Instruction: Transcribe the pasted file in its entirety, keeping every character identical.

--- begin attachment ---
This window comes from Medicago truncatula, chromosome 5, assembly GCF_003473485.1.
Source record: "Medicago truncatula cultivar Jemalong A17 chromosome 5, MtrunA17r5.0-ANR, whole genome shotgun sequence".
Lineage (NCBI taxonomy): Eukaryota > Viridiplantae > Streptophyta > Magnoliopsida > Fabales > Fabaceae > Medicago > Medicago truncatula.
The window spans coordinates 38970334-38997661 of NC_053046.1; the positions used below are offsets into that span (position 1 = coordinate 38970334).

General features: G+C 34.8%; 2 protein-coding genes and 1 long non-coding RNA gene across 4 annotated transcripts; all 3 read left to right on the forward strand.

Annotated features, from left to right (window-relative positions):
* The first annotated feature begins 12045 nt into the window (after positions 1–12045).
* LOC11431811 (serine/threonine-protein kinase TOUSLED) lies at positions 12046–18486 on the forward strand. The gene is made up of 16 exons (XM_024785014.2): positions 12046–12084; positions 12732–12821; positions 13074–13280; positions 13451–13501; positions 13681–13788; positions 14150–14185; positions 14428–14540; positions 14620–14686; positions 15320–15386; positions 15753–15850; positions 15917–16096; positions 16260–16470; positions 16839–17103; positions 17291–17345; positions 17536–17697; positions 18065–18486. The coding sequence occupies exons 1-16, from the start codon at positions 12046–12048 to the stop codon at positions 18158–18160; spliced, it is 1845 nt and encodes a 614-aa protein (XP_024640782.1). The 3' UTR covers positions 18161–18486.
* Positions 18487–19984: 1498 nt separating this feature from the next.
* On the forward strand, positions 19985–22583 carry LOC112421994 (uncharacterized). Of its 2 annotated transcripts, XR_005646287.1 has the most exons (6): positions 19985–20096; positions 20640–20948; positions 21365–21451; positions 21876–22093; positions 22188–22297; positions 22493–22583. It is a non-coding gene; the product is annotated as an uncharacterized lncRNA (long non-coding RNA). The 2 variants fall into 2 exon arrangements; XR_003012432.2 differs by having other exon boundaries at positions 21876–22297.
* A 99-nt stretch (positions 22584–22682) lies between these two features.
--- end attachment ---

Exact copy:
This window comes from Medicago truncatula, chromosome 5, assembly GCF_003473485.1.
Source record: "Medicago truncatula cultivar Jemalong A17 chromosome 5, MtrunA17r5.0-ANR, whole genome shotgun sequence".
Lineage (NCBI taxonomy): Eukaryota > Viridiplantae > Streptophyta > Magnoliopsida > Fabales > Fabaceae > Medicago > Medicago truncatula.
The window spans coordinates 38970334-38997661 of NC_053046.1; the positions used below are offsets into that span (position 1 = coordinate 38970334).

General features: G+C 34.8%; 2 protein-coding genes and 1 long non-coding RNA gene across 4 annotated transcripts; all 3 read left to right on the forward strand.

Annotated features, from left to right (window-relative positions):
* The first annotated feature begins 12045 nt into the window (after positions 1–12045).
* LOC11431811 (serine/threonine-protein kinase TOUSLED) lies at positions 12046–18486 on the forward strand. The gene is made up of 16 exons (XM_024785014.2): positions 12046–12084; positions 12732–12821; positions 13074–13280; positions 13451–13501; positions 13681–13788; positions 14150–14185; positions 14428–14540; positions 14620–14686; positions 15320–15386; positions 15753–15850; positions 15917–16096; positions 16260–16470; positions 16839–17103; positions 17291–17345; positions 17536–17697; positions 18065–18486. The coding sequence occupies exons 1-16, from the start codon at positions 12046–12048 to the stop codon at positions 18158–18160; spliced, it is 1845 nt and encodes a 614-aa protein (XP_024640782.1). The 3' UTR covers positions 18161–18486.
* Positions 18487–19984: 1498 nt separating this feature from the next.
* On the forward strand, positions 19985–22583 carry LOC112421994 (uncharacterized). Of its 2 annotated transcripts, XR_005646287.1 has the most exons (6): positions 19985–20096; positions 20640–20948; positions 21365–21451; positions 21876–22093; positions 22188–22297; positions 22493–22583. It is a non-coding gene; the product is annotated as an uncharacterized lncRNA (long non-coding RNA). The 2 variants fall into 2 exon arrangements; XR_003012432.2 differs by having other exon boundaries at positions 21876–22297.
* A 99-nt stretch (positions 22584–22682) lies between these two features.